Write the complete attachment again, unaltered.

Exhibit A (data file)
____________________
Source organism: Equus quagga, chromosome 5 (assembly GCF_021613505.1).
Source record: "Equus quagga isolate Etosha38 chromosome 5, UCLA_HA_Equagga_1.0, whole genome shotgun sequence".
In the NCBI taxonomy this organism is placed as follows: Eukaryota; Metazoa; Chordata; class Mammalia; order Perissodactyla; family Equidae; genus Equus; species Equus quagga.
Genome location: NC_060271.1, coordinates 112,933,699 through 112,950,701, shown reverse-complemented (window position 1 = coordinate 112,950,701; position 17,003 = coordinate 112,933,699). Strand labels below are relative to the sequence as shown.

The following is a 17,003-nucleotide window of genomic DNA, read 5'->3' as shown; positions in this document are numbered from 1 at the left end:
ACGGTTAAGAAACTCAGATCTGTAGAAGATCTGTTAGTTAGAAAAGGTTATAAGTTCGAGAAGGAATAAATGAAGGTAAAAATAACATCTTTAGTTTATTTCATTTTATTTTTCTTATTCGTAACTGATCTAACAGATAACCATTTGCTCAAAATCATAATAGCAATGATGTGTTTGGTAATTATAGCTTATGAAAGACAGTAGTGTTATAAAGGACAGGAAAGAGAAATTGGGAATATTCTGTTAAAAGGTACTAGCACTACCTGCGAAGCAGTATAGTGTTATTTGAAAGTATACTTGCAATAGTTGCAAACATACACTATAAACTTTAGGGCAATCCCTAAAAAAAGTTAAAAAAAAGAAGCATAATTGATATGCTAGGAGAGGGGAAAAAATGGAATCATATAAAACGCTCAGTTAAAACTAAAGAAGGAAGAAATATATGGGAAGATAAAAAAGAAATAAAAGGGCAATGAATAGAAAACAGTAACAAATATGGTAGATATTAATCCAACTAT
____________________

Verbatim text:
Source organism: Equus quagga, chromosome 5 (assembly GCF_021613505.1).
Source record: "Equus quagga isolate Etosha38 chromosome 5, UCLA_HA_Equagga_1.0, whole genome shotgun sequence".
In the NCBI taxonomy this organism is placed as follows: Eukaryota; Metazoa; Chordata; class Mammalia; order Perissodactyla; family Equidae; genus Equus; species Equus quagga.
Genome location: NC_060271.1, coordinates 112,933,699 through 112,950,701, shown reverse-complemented (window position 1 = coordinate 112,950,701; position 17,003 = coordinate 112,933,699). Strand labels below are relative to the sequence as shown.

The following is a 17,003-nucleotide window of genomic DNA, read 5'->3' as shown; positions in this document are numbered from 1 at the left end:
ACGGTTAAGAAACTCAGATCTGTAGAAGATCTGTTAGTTAGAAAAGGTTATAAGTTCGAGAAGGAATAAATGAAGGTAAAAATAACATCTTTAGTTTATTTCATTTTATTTTTCTTATTCGTAACTGATCTAACAGATAACCATTTGCTCAAAATCATAATAGCAATGATGTGTTTGGTAATTATAGCTTATGAAAGACAGTAGTGTTATAAAGGACAGGAAAGAGAAATTGGGAATATTCTGTTAAAAGGTACTAGCACTACCTGCGAAGCAGTATAGTGTTATTTGAAAGTATACTTGCAATAGTTGCAAACATACACTATAAACTTTAGGGCAATCCCTAAAAAAAGTTAAAAAAAAGAAGCATAATTGATATGCTAGGAGAGGGGAAAAAATGGAATCATATAAAACGCTCAGTTAAAACTAAAGAAGGAAGAAATATATGGGAAGATAAAAAAGAAATAAAAGGGCAATGAATAGAAAACAGTAACAAATATGGTAGATATTAATCCAACTAT